By Phil Flood, Global Business Development Director – Regulatory and STP Services, Gresham Technologies.
When Genghis Khan marched his Mongol armies on the great cities of the Jin empire over 800 years ago, he would ensure that there were rows upon rows of drummers. They would be beating out a steady rhythm, signalling their impending arrival, and conveying deadly intent on the residents. The noise would be so overwhelming and steady that, as the siege begun, residents would become gripped by fear as the conclusion drew closer and closer. With the initial adoption date for MX messaging in banks on 20 March 2023, the drumbeat began.
MX will become the new standard in cross-border currency payments messages carrying far richer information. As a result, firms need to have ISO 20022 front of mind. The migration from the current MT standard across to MX makes a lot of sense – it is intended to provide a single standardisation approach to be used by all financial standards initiatives.
Although there is a co-existence period with the current MT standards until 2025, this can be compared to the often years long sieges that the Mongol armies employed to break down resistance. The end is there – staring at banks just down the road, and the conclusion is that they must be ready when the co-existence period finishes. It won’t last forever, and the fact is, the larger banks have already either set the wheels in motion, or implemented the internal technology that enables them to adopt the preferred MX messaging format now.
This is a real issue when considering just how behind the curve many smaller banks are, often relying largely on the coexistence period to get their ducks in a row. Why? Mainly due to the fact that these firms are regularly dealing with the large banks, and therefore could find themselves being dragged onwards to adopt the MX standard at a quicker pace, if that is what the larger counterparties are already using. When a tier 1 investment bank drops a stone in the pond, the ripple effects are felt by all the wildlife living in it. ISO 20022 is no different.
The biggest pain point being felt by these small and mid-sized banks right now is their overreliance on legacy technology, that has been built and structured around payments processes that are rapidly becoming outdated. Many firms are reluctant to tackle this technology issue head on, due to the perceived high risks and cost involved, making it incredibly difficult to introduce new processes that will be effective in the new payments landscape. This is all because the MT message format is likely to be heavily embedded in many of these legacy systems, which investment banks may not realise until they begin trying to send or receive MX messages.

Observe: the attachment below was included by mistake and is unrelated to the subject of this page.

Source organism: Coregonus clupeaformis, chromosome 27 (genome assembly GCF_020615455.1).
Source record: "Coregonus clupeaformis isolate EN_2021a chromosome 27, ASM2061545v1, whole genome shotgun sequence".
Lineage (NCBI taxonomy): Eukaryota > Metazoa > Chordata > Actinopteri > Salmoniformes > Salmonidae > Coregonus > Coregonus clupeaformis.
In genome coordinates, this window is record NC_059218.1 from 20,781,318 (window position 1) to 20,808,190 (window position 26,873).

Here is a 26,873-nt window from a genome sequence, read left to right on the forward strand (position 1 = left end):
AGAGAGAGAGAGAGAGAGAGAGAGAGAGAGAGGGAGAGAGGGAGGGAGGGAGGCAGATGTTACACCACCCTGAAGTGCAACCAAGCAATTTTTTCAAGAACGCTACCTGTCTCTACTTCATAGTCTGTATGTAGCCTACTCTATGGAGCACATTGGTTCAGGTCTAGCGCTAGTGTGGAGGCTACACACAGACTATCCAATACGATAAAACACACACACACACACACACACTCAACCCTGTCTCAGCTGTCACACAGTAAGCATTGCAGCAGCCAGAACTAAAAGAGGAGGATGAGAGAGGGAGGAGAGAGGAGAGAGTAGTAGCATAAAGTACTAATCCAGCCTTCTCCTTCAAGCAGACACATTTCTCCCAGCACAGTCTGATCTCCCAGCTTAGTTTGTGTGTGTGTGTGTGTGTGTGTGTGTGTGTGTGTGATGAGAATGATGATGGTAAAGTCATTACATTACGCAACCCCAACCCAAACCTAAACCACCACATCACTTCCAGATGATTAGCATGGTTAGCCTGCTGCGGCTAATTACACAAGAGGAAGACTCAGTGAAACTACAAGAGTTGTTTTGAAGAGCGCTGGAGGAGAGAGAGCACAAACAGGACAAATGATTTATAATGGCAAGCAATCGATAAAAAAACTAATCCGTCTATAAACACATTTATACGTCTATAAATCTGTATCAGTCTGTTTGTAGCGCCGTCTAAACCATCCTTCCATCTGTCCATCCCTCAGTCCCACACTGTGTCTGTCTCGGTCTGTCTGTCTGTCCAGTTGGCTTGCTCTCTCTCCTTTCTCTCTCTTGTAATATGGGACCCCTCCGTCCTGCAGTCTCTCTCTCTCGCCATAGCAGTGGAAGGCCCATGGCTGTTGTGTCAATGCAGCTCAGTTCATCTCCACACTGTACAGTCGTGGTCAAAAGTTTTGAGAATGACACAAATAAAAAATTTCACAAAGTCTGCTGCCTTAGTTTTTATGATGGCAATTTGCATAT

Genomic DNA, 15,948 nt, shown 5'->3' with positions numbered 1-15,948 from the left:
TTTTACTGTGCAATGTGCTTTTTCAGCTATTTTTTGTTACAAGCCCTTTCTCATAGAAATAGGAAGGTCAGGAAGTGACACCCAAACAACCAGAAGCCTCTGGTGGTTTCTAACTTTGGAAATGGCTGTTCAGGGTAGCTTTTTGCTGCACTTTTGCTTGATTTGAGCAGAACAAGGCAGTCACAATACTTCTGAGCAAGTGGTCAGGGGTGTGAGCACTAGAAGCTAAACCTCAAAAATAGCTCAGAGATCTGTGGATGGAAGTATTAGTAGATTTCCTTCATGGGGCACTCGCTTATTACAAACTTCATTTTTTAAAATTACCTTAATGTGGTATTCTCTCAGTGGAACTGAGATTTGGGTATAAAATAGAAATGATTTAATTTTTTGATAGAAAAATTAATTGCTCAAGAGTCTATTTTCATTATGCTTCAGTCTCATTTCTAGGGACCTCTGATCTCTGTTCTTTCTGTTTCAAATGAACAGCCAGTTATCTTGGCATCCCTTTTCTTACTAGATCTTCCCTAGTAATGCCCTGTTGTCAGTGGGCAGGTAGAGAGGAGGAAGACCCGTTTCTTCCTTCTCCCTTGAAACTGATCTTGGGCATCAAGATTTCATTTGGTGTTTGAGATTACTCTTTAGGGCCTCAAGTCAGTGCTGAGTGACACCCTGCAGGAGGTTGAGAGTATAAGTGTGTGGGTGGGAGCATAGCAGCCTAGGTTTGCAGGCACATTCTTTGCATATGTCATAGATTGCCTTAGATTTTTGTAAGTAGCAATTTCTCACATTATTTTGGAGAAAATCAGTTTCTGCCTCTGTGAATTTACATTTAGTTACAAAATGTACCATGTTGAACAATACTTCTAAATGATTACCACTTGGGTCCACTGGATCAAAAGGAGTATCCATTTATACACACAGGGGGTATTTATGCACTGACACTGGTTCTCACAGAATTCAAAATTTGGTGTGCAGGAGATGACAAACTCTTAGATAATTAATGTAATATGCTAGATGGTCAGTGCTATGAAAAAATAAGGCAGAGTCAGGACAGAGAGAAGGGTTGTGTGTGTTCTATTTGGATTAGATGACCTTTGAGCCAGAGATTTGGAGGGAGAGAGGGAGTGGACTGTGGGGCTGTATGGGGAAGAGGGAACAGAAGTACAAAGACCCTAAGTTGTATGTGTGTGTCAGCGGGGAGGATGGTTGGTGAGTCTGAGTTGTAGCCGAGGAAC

On top of this, while ISO 20022 is bringing with it standardisation across the payments space, it will still cover a myriad of different message types and formats. It won’t be immune from future changes, additional validations or updates. Keeping pace with these, and the technical challenges
that even a relatively minor update can present for the back-end of a bank, will be hugely time-consuming, especially if these technological additions are being made onto an already complex web of legacy systems that aren’t fit for modern purposes. The pressure that this will put on in-house IT and operational teams, particularly if the firm is lacking in deep domain expertise (which comes at a premium in 2023), will prove to be damaging from a long-term efficiency perspective.
As MX messaging marches on, the investment banks standing in its way cannot hope it passes them by. This is a major change to the payments industry, and banks need to be ready to adapt by tackling this revolution head on. They aren’t, and shouldn’t be, alone in this – they can rely on the expertise of their technology partners in order to support them through this vital stage of the ISO transformation. Only then will all banks be able to successfully integrate MX messaging into their payments infrastructure to ensure greater standardisation and improved efficiencies moving forward.
Subscribe to our newsletter